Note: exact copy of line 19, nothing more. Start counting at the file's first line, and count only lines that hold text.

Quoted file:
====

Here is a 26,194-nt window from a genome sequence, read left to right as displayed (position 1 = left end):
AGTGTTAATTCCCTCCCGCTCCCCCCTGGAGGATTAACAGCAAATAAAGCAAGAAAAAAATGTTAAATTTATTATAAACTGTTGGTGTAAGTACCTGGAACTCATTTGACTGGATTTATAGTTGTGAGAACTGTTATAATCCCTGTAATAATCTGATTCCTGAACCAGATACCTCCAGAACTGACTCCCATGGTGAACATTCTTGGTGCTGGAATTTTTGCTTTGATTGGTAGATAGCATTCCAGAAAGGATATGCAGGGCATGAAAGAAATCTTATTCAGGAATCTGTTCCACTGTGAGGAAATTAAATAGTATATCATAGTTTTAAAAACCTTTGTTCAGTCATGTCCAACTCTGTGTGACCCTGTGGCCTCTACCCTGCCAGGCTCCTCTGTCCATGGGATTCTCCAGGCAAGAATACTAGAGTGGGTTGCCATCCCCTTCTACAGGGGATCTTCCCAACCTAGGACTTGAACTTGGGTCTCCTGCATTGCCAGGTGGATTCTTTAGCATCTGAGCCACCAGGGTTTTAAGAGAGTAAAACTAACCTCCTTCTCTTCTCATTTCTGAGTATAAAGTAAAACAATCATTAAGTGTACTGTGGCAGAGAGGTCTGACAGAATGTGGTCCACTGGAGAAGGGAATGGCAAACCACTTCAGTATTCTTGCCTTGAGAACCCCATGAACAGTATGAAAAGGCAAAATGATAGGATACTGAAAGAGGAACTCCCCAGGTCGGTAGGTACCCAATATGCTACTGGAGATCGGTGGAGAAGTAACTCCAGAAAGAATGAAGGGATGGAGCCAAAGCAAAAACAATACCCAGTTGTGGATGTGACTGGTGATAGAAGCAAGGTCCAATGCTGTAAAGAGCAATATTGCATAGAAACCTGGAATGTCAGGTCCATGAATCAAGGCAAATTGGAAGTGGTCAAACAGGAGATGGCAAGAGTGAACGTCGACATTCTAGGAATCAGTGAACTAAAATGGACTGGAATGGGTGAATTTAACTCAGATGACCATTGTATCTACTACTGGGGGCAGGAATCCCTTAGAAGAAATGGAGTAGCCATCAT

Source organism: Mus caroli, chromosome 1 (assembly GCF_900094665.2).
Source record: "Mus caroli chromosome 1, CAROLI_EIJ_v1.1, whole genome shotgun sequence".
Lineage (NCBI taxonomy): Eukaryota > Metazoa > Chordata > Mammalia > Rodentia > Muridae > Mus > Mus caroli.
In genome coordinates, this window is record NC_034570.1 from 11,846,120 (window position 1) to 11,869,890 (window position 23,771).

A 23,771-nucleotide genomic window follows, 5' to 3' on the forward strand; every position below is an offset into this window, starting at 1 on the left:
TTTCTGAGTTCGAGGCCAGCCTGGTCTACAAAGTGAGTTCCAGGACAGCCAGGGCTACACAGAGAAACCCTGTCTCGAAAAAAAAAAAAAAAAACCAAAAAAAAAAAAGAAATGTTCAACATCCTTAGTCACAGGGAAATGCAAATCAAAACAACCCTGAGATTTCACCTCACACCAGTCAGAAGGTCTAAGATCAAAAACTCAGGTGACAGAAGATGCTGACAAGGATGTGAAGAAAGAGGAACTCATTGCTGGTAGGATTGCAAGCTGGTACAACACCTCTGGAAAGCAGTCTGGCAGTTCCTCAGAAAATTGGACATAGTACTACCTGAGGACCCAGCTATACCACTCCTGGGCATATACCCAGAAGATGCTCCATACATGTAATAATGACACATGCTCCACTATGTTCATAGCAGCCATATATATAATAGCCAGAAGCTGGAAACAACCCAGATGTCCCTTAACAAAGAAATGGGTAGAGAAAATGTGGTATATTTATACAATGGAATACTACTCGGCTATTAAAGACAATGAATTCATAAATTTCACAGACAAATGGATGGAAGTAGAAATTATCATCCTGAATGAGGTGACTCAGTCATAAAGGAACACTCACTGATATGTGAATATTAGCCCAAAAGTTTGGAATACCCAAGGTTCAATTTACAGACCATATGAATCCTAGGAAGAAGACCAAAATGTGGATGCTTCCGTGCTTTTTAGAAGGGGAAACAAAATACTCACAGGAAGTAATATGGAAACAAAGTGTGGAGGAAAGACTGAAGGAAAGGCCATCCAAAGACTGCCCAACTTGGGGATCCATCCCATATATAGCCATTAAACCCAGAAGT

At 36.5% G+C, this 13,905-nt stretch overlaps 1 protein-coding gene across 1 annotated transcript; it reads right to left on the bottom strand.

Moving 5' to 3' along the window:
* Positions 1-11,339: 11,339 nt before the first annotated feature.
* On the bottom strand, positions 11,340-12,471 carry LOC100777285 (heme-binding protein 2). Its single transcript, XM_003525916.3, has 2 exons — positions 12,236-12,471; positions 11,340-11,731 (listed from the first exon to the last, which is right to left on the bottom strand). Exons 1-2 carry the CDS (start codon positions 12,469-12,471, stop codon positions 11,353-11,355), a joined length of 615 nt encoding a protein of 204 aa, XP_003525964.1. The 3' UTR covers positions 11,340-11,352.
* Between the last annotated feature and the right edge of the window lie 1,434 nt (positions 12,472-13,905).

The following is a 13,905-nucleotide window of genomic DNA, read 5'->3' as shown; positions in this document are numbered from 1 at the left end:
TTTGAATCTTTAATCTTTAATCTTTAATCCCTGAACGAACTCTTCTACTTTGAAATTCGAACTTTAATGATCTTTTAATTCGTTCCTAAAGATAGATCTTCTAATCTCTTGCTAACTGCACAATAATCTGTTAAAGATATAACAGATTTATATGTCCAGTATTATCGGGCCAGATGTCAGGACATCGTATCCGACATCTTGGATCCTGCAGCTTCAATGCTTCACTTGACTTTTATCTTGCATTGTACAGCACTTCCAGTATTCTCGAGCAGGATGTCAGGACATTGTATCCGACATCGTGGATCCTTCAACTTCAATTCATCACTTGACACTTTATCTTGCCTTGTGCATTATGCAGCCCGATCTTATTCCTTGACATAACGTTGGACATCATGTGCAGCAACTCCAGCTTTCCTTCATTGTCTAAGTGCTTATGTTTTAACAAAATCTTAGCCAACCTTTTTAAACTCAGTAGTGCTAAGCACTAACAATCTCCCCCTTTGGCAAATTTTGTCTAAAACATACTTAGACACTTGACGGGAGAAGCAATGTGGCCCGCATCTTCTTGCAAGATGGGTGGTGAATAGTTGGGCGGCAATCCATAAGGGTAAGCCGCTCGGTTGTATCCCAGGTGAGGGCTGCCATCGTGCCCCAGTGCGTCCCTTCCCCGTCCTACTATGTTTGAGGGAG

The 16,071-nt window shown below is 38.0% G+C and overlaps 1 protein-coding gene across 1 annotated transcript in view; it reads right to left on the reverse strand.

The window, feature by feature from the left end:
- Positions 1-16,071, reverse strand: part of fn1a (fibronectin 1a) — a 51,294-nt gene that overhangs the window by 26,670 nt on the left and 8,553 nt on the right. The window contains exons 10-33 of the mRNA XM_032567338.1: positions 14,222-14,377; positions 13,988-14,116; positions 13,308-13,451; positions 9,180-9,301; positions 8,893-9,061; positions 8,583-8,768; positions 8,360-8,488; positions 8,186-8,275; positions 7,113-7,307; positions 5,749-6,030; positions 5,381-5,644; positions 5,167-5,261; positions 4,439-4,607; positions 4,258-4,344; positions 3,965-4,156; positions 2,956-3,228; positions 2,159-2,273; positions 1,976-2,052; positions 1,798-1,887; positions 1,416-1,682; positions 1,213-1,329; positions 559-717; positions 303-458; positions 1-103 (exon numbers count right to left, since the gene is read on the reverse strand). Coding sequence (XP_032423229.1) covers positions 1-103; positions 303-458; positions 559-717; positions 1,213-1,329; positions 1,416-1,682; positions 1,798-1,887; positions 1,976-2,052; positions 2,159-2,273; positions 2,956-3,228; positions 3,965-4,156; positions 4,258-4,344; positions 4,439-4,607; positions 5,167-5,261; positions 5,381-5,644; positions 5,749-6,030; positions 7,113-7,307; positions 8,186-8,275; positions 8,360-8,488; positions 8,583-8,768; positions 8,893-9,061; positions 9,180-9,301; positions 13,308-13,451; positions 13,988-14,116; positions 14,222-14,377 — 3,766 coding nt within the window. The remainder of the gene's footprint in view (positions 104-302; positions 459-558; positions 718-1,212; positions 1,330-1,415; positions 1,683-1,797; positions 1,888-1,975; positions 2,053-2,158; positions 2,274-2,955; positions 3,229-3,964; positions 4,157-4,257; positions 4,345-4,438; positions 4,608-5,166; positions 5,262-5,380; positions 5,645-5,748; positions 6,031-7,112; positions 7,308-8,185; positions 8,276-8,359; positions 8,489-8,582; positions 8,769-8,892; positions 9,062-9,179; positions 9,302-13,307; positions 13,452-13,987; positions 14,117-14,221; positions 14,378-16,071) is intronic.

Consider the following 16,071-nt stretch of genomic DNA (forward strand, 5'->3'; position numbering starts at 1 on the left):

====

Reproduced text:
Consider the following 16,071-nt stretch of genomic DNA (forward strand, 5'->3'; position numbering starts at 1 on the left):